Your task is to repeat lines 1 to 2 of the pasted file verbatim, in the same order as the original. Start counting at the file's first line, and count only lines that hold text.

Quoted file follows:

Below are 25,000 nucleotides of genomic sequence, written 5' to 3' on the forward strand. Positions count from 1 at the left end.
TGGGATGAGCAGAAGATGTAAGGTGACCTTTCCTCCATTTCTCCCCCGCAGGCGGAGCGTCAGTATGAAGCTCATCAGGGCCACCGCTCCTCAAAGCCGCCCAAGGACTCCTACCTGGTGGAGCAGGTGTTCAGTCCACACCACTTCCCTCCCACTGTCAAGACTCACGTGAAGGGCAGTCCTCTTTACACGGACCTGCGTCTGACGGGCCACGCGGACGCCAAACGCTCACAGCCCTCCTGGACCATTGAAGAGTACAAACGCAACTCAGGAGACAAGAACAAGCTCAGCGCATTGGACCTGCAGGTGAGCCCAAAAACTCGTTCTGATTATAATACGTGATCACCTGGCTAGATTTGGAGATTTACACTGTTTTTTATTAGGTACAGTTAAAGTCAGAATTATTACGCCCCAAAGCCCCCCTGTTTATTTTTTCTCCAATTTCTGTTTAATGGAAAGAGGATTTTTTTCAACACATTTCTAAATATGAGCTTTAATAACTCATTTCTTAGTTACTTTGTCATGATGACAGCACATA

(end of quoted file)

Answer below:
Below are 25,000 nucleotides of genomic sequence, written 5' to 3' on the forward strand. Positions count from 1 at the left end.
TGGGATGAGCAGAAGATGTAAGGTGACCTTTCCTCCATTTCTCCCCCGCAGGCGGAGCGTCAGTATGAAGCTCATCAGGGCCACCGCTCCTCAAAGCCGCCCAAGGACTCCTACCTGGTGGAGCAGGTGTTCAGTCCACACCACTTCCCTCCCACTGTCAAGACTCACGTGAAGGGCAGTCCTCTTTACACGGACCTGCGTCTGACGGGCCACGCGGACGCCAAACGCTCACAGCCCTCCTGGACCATTGAAGAGTACAAACGCAACTCAGGAGACAAGAACAAGCTCAGCGCATTGGACCTGCAGGTGAGCCCAAAAACTCGTTCTGATTATAATACGTGATCACCTGGCTAGATTTGGAGATTTACACTGTTTTTTATTAGGTACAGTTAAAGTCAGAATTATTACGCCCCAAAGCCCCCCTGTTTATTTTTTCTCCAATTTCTGTTTAATGGAAAGAGGATTTTTTTCAACACATTTCTAAATATGAGCTTTAATAACTCATTTCTTAGTTACTTTGTCATGATGACAGCACATA